By Gerard Leval
In 1927, Sinclair Lewis had his fictional evangelical minister, Elmer Gantry, declare to a congregant with self-righteous bombast and hypocritical indignation: “I have here in my pocket — and thank heaven you can’t see them — lewd, dirty, obscene, and I’m ashamed to say this: French postcards.”
Gantry is, of course, a caricature of corrupt clergy. And yet, sadly, there is more than a kernel of truth to the character that Lewis created – and not just in the Protestant evangelical community. The consummate hypocrite, the cynical, snide moralizer, the bigger than life narcissist, seems to epitomize only too many members of the clergy, including our rabbis.
The Jewish community has been shaken by the recent arrest of Barry Freundel, the rabbi at Kesher Israel in Georgetown, on the charge that he has been spying on women in the community’s mikvah, many of them women seeking conversion under his auspices.
And, there have been so many other recent examples of reprehensible behavior by clergy. Such occurrences have transcended denominational differences. The Catholic Church has had to address countless accusations of pedophilia by its priests. The Protestant churches have encountered various sexual and financial misdeeds by their ministers. Jewish congregations of all types, Orthodox, Conservative, Reform, have faced rabbinic problems — charges of plagiarism, embezzlement, infidelity and, most recently, voyeurism have been asserted.
The widespread presence of these kinds of occurrences requires that we try to find the root causes of the failings of our clergy. Why is it that individuals to whom we ascribe special moral standing fail to live up to the standards that we have set for them?
Perhaps, the answer lies in the question itself. The very notion that any individual can be imbued with a higher level of morality or spirituality than the average member of his or her community creates a situation that has embedded within it the seeds of arrogance, hypocrisy and misbehavior. It also ascribes to the clergy such an elevated status that, by its very existence, the construct establishes a precarious and potentially dangerous interpersonal relationship between the clergy and the congregant.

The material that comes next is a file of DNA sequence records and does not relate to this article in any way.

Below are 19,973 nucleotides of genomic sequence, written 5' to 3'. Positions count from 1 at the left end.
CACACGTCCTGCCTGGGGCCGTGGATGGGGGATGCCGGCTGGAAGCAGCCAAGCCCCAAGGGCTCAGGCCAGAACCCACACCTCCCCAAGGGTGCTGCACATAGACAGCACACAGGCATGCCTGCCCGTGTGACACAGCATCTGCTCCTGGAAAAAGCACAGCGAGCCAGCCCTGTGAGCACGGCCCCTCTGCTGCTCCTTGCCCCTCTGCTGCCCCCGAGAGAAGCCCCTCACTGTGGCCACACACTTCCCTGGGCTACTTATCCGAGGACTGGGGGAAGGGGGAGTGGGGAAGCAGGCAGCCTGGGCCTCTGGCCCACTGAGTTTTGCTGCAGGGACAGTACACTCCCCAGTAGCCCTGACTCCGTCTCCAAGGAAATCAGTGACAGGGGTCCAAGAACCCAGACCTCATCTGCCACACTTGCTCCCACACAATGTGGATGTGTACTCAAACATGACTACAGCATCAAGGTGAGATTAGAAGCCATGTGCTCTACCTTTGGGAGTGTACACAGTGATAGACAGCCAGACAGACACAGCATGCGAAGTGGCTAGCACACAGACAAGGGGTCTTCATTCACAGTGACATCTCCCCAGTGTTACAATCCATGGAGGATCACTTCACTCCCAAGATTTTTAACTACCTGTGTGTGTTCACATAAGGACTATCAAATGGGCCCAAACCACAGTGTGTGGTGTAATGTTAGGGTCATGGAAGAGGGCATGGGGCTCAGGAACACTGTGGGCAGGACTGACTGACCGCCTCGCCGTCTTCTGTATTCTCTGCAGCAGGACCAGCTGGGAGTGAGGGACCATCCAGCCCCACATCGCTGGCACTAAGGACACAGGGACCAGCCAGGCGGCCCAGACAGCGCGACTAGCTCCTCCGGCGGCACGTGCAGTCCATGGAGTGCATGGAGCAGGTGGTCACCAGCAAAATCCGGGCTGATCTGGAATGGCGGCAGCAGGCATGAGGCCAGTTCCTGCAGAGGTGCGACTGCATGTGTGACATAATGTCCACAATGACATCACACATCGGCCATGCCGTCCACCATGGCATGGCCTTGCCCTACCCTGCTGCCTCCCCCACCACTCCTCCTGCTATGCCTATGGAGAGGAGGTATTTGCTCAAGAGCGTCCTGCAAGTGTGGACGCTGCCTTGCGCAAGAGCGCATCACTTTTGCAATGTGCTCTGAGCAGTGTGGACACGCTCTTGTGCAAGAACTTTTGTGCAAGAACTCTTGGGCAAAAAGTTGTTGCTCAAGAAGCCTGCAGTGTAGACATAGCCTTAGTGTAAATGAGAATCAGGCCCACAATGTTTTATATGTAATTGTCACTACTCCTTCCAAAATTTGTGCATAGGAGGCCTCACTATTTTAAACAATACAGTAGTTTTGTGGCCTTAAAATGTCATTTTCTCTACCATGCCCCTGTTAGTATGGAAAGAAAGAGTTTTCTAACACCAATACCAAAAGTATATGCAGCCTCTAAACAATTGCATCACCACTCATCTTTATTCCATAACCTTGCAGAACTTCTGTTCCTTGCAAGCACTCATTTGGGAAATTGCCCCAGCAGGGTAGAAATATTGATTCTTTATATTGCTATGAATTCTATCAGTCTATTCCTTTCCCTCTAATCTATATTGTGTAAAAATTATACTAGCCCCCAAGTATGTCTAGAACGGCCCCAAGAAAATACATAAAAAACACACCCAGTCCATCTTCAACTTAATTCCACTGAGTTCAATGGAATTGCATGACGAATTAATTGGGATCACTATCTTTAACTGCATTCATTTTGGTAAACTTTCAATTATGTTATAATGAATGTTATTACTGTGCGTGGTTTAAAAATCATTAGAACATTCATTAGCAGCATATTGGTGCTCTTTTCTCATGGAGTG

Investing anyone with the presumption of moral superiority promotes an asymmetry that, by definition, limits the usual controls that govern interpersonal relationships. With our peers, we are all prepared to make usual and customary judgments. We do not hesitate to judge others by comparison to ourselves. When doubts respecting conduct seep into our evaluation of a peer, we are not usually reluctant to take measures intended to correct misbehavior. However, when confronted by an individual perceived to be our moral superior, we alter our presumptions. We demonstrate a very understandable reluctance to respond to misdeeds, because we assume that we are not qualified to judge those we believe to be better than we are.
In the case of the Georgetown rabbi, it is rather obvious that a well-cultivated posture of superiority in religious knowledge and comportment served to create a kind of moral moat between the rabbi and his congregation. That separation may have provided a psychological distance that made defects, even very apparent defects, harder to see and assuredly much harder to criticize. It may even have caused congregants to avert their eyes from apparent and disqualifying defects.
By placing a religious leader on a lofty pedestal, the congregational flock may become unable to see flaws as readily as if the individual stood in their midst, at their level. It is also much more difficult to persuade fellow congregants of the need to topple the leader from his pedestal. The very act of challenging the elevated religious leader becomes much more traumatic and consequential and, therefore, much riskier, than the act of challenging an ordinary fellow human.
The formula whereby we formally install individuals to assist, or even control, us in our relationship with the Divinity — perhaps, a valid construct in an age of general lack of education and sophistication — seems outdated. Today, when we have achieved unparallel levels of education and much more religious sophistication, such religious agents may be anachronistic. This is not to suggest that having experts on issues of Halacha is no longer necessary. Rather, it is to emphasize that the need for professional holy men (or women) seems rather antiquated. It is to propose that the congregational model of the last several hundred years, with dominating professional clergy and passive and submissive congregations, may simply have been bypassed by the evolution of society at large. Another less hierarchical model needs to be developed.
The Psalmist (Psalm 118) reminds us that: “It is better to trust in the Lord than to rely on any man.” Our religious communities of today would do well to heed this reminder and, in the pursuit of religious solace, to rely on faith in God rather than faith in any individual, no matter how brilliant that individual, no matter how seemingly righteous.
Gerard Leval is a partner in the Washington, DC law firm of Arent Fox LLP. He has attended services at Kesher Israel Congregation-The Georgetown Synagogue for more than 32 years.